This work looks at the library as creative space - an "incubator" of ideas. Ideas that can be inspired by the architecture of the library, things and people we see in the library, as well as things we learn through reading. The authors provide suggestions for artists from the simple (using computers provided by the library to do creative work - a long standing tradition dating back to the time of typewriters used by writers including Ray Bradbury and Betty Friedan) to more unconventional strategies (browsing the stacks and selecting books based only the color of the cover, talking to strangers) as well as checking out the events calendar for new things to try, and collaborating with librarians to create programming, or art displays. Both the university library in which I work, and the public library for which I am a trustee provide spaces for artists to display work. The public library showcases local artists, as well as artwork created by art students (by which my own daughter has been provided a venue to showcase her work).
The authors define artist broadly as
a person who learns and uses creative tools and techniques to make new things...a professional musician, or a kid learning how to use sound-editing software in a library's digital lab...a world-renowned author, or a senior citizen taking part in a memoir-writing workshop...With this definition I certainly find myself as part of a meta-project. This blog being my creative outlet which was inspired by the library.
I got a laugh when I read dancer/librarian ChristiWeindorf's self description of as a "bunhead". She was referring NOT to her librarian self, but rather her ballerina self.
Find out more at the Library as Incubator Project
This video about creating art from old books has recently been making the rounds on the "library land" newsfeeds.
Wednesday, February 18, 2015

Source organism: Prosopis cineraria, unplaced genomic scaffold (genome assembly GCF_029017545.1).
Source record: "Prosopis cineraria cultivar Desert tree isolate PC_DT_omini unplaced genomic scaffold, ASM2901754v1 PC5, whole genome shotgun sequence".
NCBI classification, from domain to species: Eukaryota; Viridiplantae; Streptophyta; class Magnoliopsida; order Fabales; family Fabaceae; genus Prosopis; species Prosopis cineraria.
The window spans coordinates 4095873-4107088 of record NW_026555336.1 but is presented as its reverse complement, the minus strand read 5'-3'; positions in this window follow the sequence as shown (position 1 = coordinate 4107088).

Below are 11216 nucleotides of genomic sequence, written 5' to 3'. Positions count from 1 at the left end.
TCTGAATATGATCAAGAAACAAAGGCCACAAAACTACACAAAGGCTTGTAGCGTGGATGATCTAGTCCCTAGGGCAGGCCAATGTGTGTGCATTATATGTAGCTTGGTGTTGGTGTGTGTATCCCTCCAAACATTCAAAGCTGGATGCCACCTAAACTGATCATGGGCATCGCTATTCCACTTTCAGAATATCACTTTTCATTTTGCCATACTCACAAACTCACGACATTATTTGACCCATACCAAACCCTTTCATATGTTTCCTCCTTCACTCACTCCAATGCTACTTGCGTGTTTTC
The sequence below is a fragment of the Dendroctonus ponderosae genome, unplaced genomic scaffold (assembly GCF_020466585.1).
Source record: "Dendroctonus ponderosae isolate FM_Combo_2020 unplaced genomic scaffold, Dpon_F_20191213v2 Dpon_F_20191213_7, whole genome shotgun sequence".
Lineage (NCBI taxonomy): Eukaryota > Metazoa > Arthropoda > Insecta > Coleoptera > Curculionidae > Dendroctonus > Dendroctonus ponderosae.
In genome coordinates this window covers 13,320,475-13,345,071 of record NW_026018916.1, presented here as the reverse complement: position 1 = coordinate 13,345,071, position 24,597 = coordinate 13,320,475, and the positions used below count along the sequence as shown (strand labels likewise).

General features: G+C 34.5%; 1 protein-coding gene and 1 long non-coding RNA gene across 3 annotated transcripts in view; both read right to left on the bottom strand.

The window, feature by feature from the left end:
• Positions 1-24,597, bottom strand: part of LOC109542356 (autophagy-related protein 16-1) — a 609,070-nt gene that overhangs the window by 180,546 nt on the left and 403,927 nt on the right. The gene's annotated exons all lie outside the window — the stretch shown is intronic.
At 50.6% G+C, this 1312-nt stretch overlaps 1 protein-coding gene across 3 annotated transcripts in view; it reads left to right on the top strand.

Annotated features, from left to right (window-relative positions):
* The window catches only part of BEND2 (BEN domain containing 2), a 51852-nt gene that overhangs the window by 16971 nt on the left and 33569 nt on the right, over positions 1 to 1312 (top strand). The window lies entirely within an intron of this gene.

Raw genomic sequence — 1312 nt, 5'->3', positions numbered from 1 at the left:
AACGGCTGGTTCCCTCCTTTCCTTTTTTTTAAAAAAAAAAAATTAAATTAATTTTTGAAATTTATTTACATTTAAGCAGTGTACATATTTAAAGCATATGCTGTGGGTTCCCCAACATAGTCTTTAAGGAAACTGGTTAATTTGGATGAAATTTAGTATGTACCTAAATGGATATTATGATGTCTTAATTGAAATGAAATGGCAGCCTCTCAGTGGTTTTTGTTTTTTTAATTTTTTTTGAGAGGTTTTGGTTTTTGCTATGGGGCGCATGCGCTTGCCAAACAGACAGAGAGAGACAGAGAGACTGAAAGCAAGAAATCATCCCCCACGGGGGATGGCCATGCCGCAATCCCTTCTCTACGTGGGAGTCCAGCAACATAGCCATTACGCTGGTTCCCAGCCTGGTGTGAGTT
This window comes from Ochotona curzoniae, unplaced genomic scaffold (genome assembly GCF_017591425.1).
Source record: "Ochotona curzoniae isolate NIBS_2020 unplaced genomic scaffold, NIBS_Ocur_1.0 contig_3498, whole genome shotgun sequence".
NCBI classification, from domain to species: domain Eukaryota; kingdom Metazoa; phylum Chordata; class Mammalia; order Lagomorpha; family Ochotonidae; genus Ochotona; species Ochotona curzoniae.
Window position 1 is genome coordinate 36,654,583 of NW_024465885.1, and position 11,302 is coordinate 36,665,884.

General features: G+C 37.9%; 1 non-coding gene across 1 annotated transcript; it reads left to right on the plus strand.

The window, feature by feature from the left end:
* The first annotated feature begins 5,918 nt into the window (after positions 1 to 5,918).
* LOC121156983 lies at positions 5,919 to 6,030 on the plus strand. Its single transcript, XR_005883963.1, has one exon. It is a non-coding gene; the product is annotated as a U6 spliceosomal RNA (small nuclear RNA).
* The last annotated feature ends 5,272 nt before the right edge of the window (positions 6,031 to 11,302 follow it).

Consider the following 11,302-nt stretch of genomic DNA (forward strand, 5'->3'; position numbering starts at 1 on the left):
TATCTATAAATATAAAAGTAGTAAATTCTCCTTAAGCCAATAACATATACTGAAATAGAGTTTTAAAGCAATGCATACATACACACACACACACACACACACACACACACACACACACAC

Thanks to Netflix I was able to watch all seven seasons of Buffy the Vampire Slayer in a period of about 3 months. I had heard of the show before, but had not seen it. I had watched the movie of the same name when it first came out in 1992, and frankly didn't like it. Since it has been my experience that television shows based on movies are far worse than the films, I could only guess that I wouldn't like this program much. Its television premier in 1997 also coincided with an 1100-mile interstate move, and my becoming a parent, so adding a television show to my life would have just been too much change. I had been told that I might like the show for its feminist message, and because it had a kick-ass librarian in it, but still, I never got involved. I'm not sure what made me decide late last year to give it a try, but once I started I was completely hooked. Of course, for me Rupert Giles (Anthony Steward Head) Buffy's "Watcher" (undercover as a mild-mannered librarian) was the best part of the show. Giles didn't just pretend to be a librarian, he cultivated good research skills in Buffy and her band of "Scoobies" so that they could most effectively fight their demons. And although Giles was the high school librarian only for seasons 1-3 his determination for instilling good research skills and a love of life-long learning are evident throughout all seven seasons.